You won’t be surprised to learn that Dov & Co. have a difference of opinion here:
The Audit Committee of the Company has commenced an investigation into the assertions that management withheld the February 2010 monthly financial statements and related misrepresentations. Management disagrees with Deloitte’s assertions and does not believe that the February 2010 monthly financial statements were withheld. The Company does not currently believe, including after discussions with Marcum, that the reaudit will result in any changes to the 2009 financials, though no assurance can be given in this regard.
So, somewhere, there are February 2010 financial statements stuffed in a drawer (but whose drawer?) that basically caused this whole fiasco. This seems like a completely plausible scenario.
“He flies in the face of business sense, fashion manufacturing and retailing sense.”
~ Bryan Roberts, research director for retail analysts Planet Retail, couldn’t get through to Deloitte in time with this message.
American Apparel’s downward spiral continues as Bloomberg reports that the company has been subpoenaed by the U.S. Attorney for the SDNY over the company’s “change in accounting firms.”
If you’re just l started with Deloitte quitting as the auditors of APP late last month. At that time, Deloitte warned that the ’09 financial statements may not (read: definitely are not) reliable and that they were getting the hell out of Dov.
Former APP auditor Marcum – for reasons unbeknownst to us – went back to their old client to try and help them straighten things out. Here’s the latest from the “preliminary results” for the second quarter, while thetardy 10-Q remains elusive. These prelims (i.e. a wild stab?), that were filed today warn that things are likely to get worse before they get better:
Potential Restatement of previously issued financial statements
Effective July 22, 2010, Deloitte resigned as our independent registered public accounting firm. On July 26, 2010, we engaged Marcum as our independent registered public accounting firm. On July 28, 2010, we reported on a Form 8-K that we had been advised by Deloitte that certain information had come to Deloitte’s attention that if further investigated may materially impact the reliability of either Deloitte’s previously issued audit report or the underlying consolidated financial statements as of and for the year ended December 31, 2009 included in our Annual Report on Form 10-K for the year ended December 31, 2009. Deloitte has requested that we provide Deloitte with the additional information Deloitte believes it is necessary to review before any conclusions can be reached as to the reliability of the previously issued consolidated financial statements as of and for the year ended December 31, 2009 and auditors’ report thereon.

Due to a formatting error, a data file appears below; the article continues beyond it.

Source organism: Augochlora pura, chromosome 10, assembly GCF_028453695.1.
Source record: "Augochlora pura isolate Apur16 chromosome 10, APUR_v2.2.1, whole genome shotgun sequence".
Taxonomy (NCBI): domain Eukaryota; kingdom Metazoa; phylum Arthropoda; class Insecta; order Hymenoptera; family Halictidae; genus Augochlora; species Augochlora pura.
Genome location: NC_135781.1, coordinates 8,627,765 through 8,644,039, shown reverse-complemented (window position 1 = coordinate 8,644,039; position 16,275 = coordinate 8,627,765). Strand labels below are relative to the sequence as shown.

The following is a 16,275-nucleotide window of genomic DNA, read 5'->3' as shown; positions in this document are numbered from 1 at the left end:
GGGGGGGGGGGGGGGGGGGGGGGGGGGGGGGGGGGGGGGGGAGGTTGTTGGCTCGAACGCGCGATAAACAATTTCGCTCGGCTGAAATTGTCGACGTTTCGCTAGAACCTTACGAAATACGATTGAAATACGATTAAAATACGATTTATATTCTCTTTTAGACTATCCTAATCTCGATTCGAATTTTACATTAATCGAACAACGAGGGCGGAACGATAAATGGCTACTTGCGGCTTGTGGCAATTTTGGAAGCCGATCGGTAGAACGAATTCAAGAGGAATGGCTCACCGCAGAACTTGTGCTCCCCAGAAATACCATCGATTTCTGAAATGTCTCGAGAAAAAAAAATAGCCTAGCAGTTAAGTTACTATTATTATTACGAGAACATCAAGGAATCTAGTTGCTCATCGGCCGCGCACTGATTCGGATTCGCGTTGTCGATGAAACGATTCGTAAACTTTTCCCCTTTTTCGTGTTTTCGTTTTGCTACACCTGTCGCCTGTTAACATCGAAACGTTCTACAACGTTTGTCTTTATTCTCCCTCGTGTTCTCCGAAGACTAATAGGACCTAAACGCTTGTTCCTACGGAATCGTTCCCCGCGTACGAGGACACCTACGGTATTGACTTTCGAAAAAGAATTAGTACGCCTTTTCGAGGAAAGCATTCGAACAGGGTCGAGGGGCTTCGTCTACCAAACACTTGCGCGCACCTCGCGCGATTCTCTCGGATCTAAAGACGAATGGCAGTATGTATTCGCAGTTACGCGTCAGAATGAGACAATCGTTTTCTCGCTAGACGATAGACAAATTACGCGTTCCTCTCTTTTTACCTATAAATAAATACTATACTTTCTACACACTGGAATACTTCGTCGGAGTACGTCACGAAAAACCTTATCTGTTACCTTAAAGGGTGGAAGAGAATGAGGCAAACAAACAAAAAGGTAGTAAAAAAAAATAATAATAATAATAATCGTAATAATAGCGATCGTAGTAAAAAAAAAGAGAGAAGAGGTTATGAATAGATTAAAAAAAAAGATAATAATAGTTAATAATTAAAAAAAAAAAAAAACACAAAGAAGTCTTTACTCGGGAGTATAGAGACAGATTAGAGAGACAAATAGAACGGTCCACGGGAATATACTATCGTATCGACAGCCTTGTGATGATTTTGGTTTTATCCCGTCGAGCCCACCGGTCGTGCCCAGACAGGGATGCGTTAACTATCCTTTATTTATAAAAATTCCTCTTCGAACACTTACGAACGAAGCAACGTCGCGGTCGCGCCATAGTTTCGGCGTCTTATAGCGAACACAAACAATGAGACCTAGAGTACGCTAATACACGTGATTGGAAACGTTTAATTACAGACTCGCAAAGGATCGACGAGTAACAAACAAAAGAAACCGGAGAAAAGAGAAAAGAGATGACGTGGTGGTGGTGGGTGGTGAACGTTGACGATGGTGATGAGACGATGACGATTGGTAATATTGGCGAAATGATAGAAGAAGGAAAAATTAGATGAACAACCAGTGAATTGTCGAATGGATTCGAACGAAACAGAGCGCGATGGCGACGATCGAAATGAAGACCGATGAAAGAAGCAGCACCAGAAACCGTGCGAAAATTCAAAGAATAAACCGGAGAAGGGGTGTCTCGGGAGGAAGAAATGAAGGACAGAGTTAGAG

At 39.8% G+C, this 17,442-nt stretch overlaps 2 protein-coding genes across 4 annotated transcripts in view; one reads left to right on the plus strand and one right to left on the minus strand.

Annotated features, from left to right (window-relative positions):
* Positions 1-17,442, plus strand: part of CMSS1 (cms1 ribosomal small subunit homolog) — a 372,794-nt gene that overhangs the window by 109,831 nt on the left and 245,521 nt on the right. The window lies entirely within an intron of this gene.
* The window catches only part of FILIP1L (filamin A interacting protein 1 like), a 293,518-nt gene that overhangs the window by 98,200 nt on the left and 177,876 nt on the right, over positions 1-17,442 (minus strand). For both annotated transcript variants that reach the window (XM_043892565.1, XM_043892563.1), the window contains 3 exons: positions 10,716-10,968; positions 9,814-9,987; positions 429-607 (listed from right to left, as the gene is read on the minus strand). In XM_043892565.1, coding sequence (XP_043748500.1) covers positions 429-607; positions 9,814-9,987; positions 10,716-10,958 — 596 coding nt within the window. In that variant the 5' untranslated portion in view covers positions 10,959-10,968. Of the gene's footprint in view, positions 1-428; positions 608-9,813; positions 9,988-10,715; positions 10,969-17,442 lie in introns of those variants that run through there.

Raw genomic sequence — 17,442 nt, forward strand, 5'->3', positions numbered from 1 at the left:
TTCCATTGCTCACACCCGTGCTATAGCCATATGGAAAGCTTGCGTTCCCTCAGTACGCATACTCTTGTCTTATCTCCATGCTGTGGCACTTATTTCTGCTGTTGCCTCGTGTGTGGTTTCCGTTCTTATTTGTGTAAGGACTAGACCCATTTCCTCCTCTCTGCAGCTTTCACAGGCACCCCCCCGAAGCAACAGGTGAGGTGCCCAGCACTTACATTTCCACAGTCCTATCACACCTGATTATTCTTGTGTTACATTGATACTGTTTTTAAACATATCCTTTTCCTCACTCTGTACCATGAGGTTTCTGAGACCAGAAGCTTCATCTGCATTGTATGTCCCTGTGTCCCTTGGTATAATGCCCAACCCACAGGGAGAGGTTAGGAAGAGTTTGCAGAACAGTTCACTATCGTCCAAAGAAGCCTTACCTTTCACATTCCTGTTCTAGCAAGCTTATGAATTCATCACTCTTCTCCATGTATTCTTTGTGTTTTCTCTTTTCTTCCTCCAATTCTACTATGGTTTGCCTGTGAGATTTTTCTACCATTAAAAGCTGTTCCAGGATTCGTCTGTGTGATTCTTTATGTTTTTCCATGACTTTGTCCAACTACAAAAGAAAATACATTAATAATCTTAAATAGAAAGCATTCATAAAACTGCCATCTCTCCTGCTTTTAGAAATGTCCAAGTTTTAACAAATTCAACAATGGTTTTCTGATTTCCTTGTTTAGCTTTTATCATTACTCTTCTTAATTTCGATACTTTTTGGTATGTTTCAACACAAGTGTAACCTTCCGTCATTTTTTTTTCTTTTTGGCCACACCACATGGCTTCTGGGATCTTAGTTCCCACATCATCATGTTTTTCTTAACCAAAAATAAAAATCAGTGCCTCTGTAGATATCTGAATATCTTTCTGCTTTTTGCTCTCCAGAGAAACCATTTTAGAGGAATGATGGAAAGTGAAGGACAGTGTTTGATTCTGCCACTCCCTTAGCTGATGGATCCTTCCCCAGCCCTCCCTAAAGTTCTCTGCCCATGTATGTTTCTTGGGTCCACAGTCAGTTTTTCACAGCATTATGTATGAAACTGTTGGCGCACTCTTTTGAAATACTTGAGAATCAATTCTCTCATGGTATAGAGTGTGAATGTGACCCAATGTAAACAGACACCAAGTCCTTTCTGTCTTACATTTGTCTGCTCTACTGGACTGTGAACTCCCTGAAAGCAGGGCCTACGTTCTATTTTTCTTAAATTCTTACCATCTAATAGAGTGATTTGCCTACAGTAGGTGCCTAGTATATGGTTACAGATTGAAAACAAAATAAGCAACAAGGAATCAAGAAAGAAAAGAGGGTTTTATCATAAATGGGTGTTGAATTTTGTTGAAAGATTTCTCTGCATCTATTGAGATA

Depending on the outcome of this review, a restatement of our financial statements as of and for the year ended December 31, 2009 could be required. Any restatement may subject us to significant costs in the form of accounting, legal fees and similar professional fees, in addition to the substantial diversion of time and attention of our Chief Financial Officer, our other officers and directors and members of our accounting department in preparing and reviewing the restatement. Any such restatement could adversely affect our business, our ability to access the capital markets or the market price of our common stock. We might also face litigation, and there can be no assurance that any such litigation, either against us specifically or as part of a class, would not materially adversely affect our business, financial condition or the market price of our common stock.
But that’s not all! The company discusses a few more issues, “We are subject to regulatory inquiries, investigations, claims and suits. We are currently defending one wage and hour suit, one sexual harassment suit and responding to several allegations of discrimination and/or harassment that have been filed with the Equal Employment Opportunity Commission or state counterpart agencies.”
At that point, the filing finally gets to the problem du jour:
In addition, in connection with our previously disclosed change in auditors, on July 30, 2010, we received a grand jury subpoena from the United States Attorney’s Office for the Southern District of New York for the production of documents relating to the circumstances surrounding the change in our auditors. We have also received inquiries from the Securities and Exchange Commission regarding this matter. We intend to cooperate fully with these requests and any related inquiries.
If consider all that, plus the fact that the company is spending cash like Pacman Jones at a strip club and that they’re likely to be in noncompliance with a major debt covenants at September 30th, it’s no surprise that the stock is off even more than when Deloitte first quit as auditors.
American Apparel Drops After Receiving Subpoena on Change in Accountants [Bloomberg]
Fashion cannot be rushed people. Ask the gang at Fashionista. They’ll tell you.